"Life begins at the end of your comfort zone" - Neale Donald Walsch
It was with this adventurous spirit that about three months ago, in sweet company of my family, I drove all the way to Munich ready to embark upon my latest adventure abroad. That morning I set off from my home town with lots of hopes and expectations but most of all with one feeling: that the upcoming experience would be completely different from all my previous ones.
Indeed, after years and years of studying, an Erasmus and many other study exchanges, I really felt that what I needed was to put that knowledge into practice. It was then that, all alone in my room in Trento, I started browsing through countless websites until one headline caught my attention: "European Solidarity Corps". Reading through the website I learned that it is a brand new initiative of the European Union for young people willing to volunteer or work in projects or programmes to benefit communities across Europe by spreading the values of cooperation and solidarity. Having the chance to shape my own future and at the same time make a difference by promoting two values I completely share: this was the sort of experience I was looking for!
I think I will never forget my first day as an Interreg Reporter at the Joint Secretariat of the Interreg Alpine Space programme, a European transnational cooperation programme for the Alpine region. On that day — it was 25 September, to be precise — what I wanted was to make a good impression so I put on my most "professional" jacket and walked to my first day of volunteering. When I arrived I was welcomed by a team that managed to make me feel at ease from the very first moment: after introducing myself I was led to a small kitchen where we made some coffee to start the working day with the right energy. What to say? As an Italian, it was for me the perfect ice breaker!
My second week with the JS Team was the most crazy one, as I was in Bruxelles for the European Week of Regions and Cities (EWRC), a four-day event entirely dedicated to the exchange of good practices and know-how in the field of regional and urban development. Finding myself in the European Parliament listening to Corina Crețu in person and to her thankful message for all Interreg volunteers was an almost surreal and extremely touching moment. It was during those intense four days that I realized the true importance of my role as an Interreg Reporter: being one of the spectators of this year's RegioStars Awards and having the chance to be inspired by the 24 innovative finalist projects — Alpine Space project SEAP_Alps was among them — enlightened me on the importance of spreading the word and raising awareness on the potential of cooperation across borders, especially in the context of the discussion on the EU's budget post 2020.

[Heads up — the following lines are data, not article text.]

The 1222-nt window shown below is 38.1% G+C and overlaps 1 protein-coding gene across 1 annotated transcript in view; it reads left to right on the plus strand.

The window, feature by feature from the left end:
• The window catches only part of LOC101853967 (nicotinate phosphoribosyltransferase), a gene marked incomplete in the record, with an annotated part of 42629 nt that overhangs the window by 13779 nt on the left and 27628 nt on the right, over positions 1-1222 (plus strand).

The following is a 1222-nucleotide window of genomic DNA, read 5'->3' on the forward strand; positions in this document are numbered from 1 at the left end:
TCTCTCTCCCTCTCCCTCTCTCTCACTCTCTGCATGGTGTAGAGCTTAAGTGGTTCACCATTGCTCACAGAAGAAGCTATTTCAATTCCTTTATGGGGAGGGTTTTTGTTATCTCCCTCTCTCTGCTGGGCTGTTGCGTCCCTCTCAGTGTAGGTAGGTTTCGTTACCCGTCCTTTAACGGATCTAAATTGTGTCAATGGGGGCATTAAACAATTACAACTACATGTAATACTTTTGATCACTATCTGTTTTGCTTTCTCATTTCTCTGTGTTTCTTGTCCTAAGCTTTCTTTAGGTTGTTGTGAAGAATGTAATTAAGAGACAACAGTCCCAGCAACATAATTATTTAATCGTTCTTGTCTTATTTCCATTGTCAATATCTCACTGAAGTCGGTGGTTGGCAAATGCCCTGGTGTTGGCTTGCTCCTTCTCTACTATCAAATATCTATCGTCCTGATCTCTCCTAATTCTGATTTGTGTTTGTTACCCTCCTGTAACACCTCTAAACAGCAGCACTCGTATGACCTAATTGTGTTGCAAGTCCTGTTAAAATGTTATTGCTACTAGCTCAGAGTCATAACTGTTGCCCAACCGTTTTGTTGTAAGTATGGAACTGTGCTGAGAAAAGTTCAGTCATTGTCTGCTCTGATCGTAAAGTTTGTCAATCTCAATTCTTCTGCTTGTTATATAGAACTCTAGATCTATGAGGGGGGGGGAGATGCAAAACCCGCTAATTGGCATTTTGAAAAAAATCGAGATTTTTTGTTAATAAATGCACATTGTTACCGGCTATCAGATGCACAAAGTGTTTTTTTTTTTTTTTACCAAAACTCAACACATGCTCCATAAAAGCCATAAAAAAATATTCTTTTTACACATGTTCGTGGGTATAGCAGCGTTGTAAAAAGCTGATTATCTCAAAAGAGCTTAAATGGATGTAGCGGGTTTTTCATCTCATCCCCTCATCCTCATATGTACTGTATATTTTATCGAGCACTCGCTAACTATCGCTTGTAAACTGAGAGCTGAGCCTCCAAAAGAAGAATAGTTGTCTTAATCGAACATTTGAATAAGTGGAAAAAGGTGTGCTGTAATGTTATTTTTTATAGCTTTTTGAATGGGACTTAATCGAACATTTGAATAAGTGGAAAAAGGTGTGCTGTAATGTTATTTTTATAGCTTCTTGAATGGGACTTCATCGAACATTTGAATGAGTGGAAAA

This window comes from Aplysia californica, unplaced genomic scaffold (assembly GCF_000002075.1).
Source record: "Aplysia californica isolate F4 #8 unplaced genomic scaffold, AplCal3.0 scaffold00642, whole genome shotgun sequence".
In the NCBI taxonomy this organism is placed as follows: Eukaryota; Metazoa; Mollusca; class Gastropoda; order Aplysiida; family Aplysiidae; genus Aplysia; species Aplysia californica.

My whole experience at the Joint Secretariat of the Interreg Alpine Space programme was actually for me a constant discovery of the beauty of transnational cooperation, which thanks to the Interreg Volunteer Youth (IVY) initiative I had the chance to report and promote. Although pretty demanding, reporting the results achieved up to now by many Alpine Space projects was one of the most gratifying activities I carried out as an Interreg Reporter. Why? Well, firstly because I had the chance to engage in one of the activities I enjoy (yes, I'm pretty much into writing) and secondly because I identified the two elements that make such projects possible in the area I live in: one is willingness and the other is the power of cooperation. I strongly believe that without the willingness at a local and regional level to make the different regions of the Alpine Space more innovative, eco-friendly, liveable or well-governed without, though, affecting their unique identity, none of the projects would have started off. But the willingness of a single region is not enough to make a change! And that's when cooperation comes into play. Although characterized each by their own language and dialects, customs and traditions, the different regions of the Alpine Space face common challenges such as depopulation, an ageing population and an inhomogeneous transport network — just to mention some. Cooperation means overcoming territorial differences to reach, instead, a common view. This is to me the real power of cooperation and the common denominator I found in all the projects I reported.
As a master student in European and International Studies, I'm really glad to have undertaken such an experience because I had the opportunity to explore European cooperation from a different perspective, that is the local and regional one, which are unfortunately often disregarded. On top of that, I was lucky enough to work in a team who according to me perfectly represents the regions involved in the programme: diverse but close at the same time!
If you're curious to know more about the IVY initiative, have a look through the website! You can also read a few project briefs I wrote here: http://www.alpine-space.eu/newsletter/2017/201712 ;-)
Bis bald! :-)